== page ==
Christine Lagarde, the managing director of the International Monetary Fund (IMF), has expressed her concerns regarding the effect the sharp decline in oil prices is having on many producer countries, saying that, "Troubled oil countries keep me up at night." In an interview at Albright Institute at Wellesley College, while talking about the decline in oil prices, Lagarde put particular emphasis on the fact that 90 percent of Nigeria's exports and 60 percent of their Gross Domestic Product (GDP) are from oil revenues. Analysts point out that Venezuela and Azerbaijan are similar.
Furthermore, the IMF said on Tuesday that it stands ready to help the oil exporters of sub-Saharan Africa cope with plunging crude prices and growing fiscal pressures, but that it has yet to receive any new funding requests from the region.
Nigeria and Angola instead have turned to the World Bank for assistance, even though the IMF is typically viewed as the world's go-to crisis lender. Facing an estimated $15 billion budget deficit in 2016, Nigeria's finance ministry has said it is looking to borrow as much as $5 billion. It has held discussions with the World Bank, African Development Bank and China's Export-Import Bank due to their "concessionary rates of interest."
The World Bank is discussing potential financing for Nigeria and Angola through a program to support structural changes in an emerging market country's economy and government institutions.
The two sub-saharan African countries are the latest in what may become a long line of oil-exporting countries to seek financial assistance to help stem growing deficits as falling crude prices crush revenues. The IMF and World Bank are already talking to Azerbaijan about a $4 billion financing package.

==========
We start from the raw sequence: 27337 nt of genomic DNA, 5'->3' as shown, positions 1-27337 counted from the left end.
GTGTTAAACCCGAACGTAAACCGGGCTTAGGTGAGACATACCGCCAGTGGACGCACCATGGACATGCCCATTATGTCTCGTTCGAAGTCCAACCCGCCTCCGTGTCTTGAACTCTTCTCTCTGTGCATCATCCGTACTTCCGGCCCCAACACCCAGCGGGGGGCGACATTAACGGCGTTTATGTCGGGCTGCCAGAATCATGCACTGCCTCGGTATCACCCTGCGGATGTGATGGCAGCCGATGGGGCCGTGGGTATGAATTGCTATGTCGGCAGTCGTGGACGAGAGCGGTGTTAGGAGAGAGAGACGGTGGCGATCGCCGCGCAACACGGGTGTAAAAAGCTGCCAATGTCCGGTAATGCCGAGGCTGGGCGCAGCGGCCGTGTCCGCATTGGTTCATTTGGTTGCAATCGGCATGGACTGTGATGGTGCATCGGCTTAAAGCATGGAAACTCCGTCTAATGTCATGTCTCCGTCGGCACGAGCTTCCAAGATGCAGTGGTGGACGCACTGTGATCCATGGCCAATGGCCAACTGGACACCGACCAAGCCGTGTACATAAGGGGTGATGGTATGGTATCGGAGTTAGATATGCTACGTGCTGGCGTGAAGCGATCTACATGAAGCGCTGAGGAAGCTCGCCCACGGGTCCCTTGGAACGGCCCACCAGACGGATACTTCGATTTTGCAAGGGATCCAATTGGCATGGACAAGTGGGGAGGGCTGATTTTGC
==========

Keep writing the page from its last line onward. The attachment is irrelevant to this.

On Tuesday, U.S. crude fell back below $30 a barrel, half its price in June 2015 and down from about $100 two years ago. "The sharp decline in oil prices represents a formidable shock on the oil exporting countries of sub-Saharan Africa, especially in view of their strong reliance on oil receipts for fiscal and external revenues," an IMF spokeswoman said in a statement.
The IMF noted that despite rising deficits, several of these countries still have adequate foreign exchange reserves and low levels of overall debt. This would suggest that a balance-of-payments crisis is not imminent. When Lagarde visited Nigeria in January to meet new President Muhammadu Buhari, she insisted that she was not there to negotiate a loan program.
"With the exception of Chad, which already had a program in place with the IMF prior to the oil price shock, we have not received any new request for financial assistance from sub-Saharan African oil exporters," the IMF spokeswoman added. "We indeed stand ready to assist the authorities, should such a request materialize." Although wealthier Gulf oil producers are expected to fare better due to deeper reserves, the IMF issued a warning last week to Bahrain that it, too should cut deficits now reaching 15 percent of economic output, which have weakened investor sentiment.